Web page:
By Charlie Señase, Gil C. Cabacungan Jr.
Philippine Daily Inquirer
First Posted 05:41:00 03/31/2008
Philippine Daily Inquirer reports from the provinces indicated that rice hoarders were in collusion with some managers of National Food Authority (NFA) warehouses, who diverted tens of thousands of bags of cheap rice which were re-bagged and sold at higher commercial prices.
Angara said the country was actually facing “a rice distribution crisis” and that the panic was being fanned by the hoarders themselves who anticipate a rise in prices.
Angara, chair of the Senate committee on agriculture and a former agriculture secretary, warned against imposing knee-jerk solutions to the problem, saying the situation would likely be resolved with this summer’s harvest and coming major shipments from Vietnam.
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Of course, reaction such as this would be the first to happen prior to the occurrence of crisis. Government should not adopt an attitude of denial. They should act now while there is still time left (less than three years before crisis). Focus on production rather than importation.
If there is anything that this administration can do for the nation that has real and direct impact on the lives of the people -- especially to the lowest class of the society -- it would be food security.
When the food crisis comes, all the gains on the other areas of the economy will greatly be diminished (if not wiped out), but the administration will not regret if they would focus and prioritize more the nation's food production.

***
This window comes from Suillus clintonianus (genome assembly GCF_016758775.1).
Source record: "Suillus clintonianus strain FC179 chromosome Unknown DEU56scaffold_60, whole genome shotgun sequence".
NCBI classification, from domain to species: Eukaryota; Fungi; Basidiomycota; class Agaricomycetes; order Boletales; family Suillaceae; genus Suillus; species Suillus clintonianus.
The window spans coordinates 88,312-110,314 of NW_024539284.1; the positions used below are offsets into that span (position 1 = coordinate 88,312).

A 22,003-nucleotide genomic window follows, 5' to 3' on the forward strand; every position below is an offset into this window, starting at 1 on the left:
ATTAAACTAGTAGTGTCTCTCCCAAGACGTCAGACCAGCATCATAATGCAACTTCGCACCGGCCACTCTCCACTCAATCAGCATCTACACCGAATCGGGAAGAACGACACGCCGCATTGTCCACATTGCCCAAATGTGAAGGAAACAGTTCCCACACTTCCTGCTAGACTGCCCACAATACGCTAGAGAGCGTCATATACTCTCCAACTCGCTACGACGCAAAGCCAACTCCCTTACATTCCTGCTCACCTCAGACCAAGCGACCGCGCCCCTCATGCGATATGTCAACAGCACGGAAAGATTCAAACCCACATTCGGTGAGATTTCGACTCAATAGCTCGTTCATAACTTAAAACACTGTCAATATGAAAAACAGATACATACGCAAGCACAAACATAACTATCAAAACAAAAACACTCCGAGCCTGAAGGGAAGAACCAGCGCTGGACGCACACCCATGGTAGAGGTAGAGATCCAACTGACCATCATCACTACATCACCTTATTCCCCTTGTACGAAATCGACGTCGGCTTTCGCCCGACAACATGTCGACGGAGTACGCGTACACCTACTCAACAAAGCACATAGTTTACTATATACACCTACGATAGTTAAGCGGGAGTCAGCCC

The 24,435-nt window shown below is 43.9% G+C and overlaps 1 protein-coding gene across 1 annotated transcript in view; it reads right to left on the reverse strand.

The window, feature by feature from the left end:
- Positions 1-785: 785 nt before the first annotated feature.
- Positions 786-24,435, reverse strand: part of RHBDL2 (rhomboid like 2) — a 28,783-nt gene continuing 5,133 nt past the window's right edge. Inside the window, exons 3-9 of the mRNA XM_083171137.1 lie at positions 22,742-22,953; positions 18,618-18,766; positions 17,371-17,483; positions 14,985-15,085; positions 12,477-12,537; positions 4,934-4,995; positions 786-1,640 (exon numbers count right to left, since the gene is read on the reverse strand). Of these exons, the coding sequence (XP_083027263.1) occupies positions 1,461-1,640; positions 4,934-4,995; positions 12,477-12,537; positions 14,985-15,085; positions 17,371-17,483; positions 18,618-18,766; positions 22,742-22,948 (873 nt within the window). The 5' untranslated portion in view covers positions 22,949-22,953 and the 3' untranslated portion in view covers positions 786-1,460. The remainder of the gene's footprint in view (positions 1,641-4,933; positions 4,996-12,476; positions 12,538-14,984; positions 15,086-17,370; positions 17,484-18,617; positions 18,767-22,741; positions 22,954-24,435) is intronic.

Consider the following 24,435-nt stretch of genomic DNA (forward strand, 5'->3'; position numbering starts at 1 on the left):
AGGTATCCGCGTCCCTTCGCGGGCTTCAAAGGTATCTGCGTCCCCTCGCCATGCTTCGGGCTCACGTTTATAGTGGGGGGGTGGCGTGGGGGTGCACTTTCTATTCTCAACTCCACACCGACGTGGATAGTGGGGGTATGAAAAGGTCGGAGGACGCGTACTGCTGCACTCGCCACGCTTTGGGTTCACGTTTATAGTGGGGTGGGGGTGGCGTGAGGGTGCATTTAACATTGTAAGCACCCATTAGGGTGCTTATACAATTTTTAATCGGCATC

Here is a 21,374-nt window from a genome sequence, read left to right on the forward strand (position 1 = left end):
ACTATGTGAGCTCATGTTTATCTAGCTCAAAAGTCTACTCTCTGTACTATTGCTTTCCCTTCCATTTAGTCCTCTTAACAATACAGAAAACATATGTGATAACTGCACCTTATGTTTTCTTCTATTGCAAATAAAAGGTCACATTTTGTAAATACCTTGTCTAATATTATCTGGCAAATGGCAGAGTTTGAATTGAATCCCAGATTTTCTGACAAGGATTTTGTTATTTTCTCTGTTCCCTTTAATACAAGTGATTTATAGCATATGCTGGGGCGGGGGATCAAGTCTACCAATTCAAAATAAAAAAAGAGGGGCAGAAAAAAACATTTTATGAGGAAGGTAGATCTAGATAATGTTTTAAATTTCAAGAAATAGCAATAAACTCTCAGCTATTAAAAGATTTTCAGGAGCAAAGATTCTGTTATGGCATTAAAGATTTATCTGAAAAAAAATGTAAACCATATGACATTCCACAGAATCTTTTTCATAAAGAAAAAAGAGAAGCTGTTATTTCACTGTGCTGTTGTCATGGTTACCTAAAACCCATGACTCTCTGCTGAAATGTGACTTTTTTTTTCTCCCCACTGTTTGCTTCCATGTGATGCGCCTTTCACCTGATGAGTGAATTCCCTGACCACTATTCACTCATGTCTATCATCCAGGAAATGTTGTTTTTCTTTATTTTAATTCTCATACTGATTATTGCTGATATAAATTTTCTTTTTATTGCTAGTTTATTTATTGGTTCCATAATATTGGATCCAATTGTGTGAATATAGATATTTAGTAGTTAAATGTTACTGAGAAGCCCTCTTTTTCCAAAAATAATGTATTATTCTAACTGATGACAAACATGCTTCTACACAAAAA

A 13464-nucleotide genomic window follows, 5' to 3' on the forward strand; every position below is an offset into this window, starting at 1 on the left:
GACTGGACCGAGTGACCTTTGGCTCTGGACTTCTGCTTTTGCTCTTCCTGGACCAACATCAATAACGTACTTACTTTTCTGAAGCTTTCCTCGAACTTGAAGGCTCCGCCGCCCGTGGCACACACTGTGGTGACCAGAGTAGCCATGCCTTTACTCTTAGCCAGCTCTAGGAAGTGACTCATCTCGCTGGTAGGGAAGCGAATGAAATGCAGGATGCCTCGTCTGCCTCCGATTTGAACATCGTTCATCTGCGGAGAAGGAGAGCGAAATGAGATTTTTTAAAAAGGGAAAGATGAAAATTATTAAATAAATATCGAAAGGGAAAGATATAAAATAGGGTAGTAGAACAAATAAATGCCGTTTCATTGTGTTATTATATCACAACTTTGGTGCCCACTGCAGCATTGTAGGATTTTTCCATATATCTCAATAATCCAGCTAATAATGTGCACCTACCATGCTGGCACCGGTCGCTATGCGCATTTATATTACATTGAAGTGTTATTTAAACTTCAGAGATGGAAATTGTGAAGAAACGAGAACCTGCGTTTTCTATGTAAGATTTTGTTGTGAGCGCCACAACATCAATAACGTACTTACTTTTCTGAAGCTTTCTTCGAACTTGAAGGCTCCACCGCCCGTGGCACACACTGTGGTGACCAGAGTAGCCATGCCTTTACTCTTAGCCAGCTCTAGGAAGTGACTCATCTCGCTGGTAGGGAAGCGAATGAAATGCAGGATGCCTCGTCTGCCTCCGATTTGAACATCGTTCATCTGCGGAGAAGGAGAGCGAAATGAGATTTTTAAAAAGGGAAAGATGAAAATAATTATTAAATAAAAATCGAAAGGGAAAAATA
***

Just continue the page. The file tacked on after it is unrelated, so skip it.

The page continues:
The following are urgently needed because of the constraint of time:
1. Device ways to stop the unscrupulous conversion by large land owners their agricultural lands into commercial lands. They do it in order to evade Land Reform. Our Land Reform laws are so full of loopholes.
2. Subsidize the farmers production inputs and implements to augment their production. This is wiser than subsidizing the importation of NFA rice.
3. Conduct an aggressive campaign for food production. Offer real and good incentives for anyone who may wish to prioritize investing in food production.
4. Punish those unscrupulous food cartels and corrupt government employees who are involved in irregular food supply manipulations.
5. Nothing kills quickly our local production of food and other agricultural products than cheap imported products from other countries. If imported products are allowed without appropriate control to come in and compete with the products of our local producers, surely they will easily be discouraged to pursue their trade. We must patronize first our own local products in order for the nation to survive. Let us endure for a while the quality and quantity of our own products. It won't be too long and we can compete with the quality and quantity of the imported products. Therefore, control wisely the importation of food and other agricultural products. If necessary, allow imports only of those products which cannot be produced locally. Only if there is real need, allow minimal quantities of those imports of high quality products which can be produced locally (this is to encourage local producers to set their production standard to the level of quality of the imported products).
Our nation and our people can still make it before the crisis comes. And it will greatly depend on the leadership of the present administration, and on the cooperation of the people -- we all must follow. We all will suffer if we do not act now!
Isn't this a God-given opportunity for the administration (and for our nation) to redeem themselves (and ourselves) from the wrongdoings they (we also) have done to the nation? If they can't see it as a "blessing in disguise", then woe to them.
In our struggle with the stubborn problem of corruption, I have observed that many of us have started to become experts in criticism. If the Lord will not shorten our days in criticism, soon we will become mere talkers rather than also doers.